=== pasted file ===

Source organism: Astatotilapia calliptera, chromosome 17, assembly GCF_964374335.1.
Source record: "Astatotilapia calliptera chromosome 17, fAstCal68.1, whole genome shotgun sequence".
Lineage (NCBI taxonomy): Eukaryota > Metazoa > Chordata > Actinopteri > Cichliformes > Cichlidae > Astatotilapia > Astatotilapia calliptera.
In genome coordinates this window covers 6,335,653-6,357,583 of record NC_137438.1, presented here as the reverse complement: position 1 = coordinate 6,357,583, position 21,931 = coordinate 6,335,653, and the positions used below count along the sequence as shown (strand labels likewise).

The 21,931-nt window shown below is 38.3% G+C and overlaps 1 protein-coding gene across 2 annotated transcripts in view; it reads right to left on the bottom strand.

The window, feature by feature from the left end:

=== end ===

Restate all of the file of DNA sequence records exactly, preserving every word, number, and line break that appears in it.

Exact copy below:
Source organism: Astatotilapia calliptera, chromosome 17, assembly GCF_964374335.1.
Source record: "Astatotilapia calliptera chromosome 17, fAstCal68.1, whole genome shotgun sequence".
Lineage (NCBI taxonomy): Eukaryota > Metazoa > Chordata > Actinopteri > Cichliformes > Cichlidae > Astatotilapia > Astatotilapia calliptera.
In genome coordinates this window covers 6,335,653-6,357,583 of record NC_137438.1, presented here as the reverse complement: position 1 = coordinate 6,357,583, position 21,931 = coordinate 6,335,653, and the positions used below count along the sequence as shown (strand labels likewise).

The 21,931-nt window shown below is 38.3% G+C and overlaps 1 protein-coding gene across 2 annotated transcripts in view; it reads right to left on the bottom strand.

The window, feature by feature from the left end: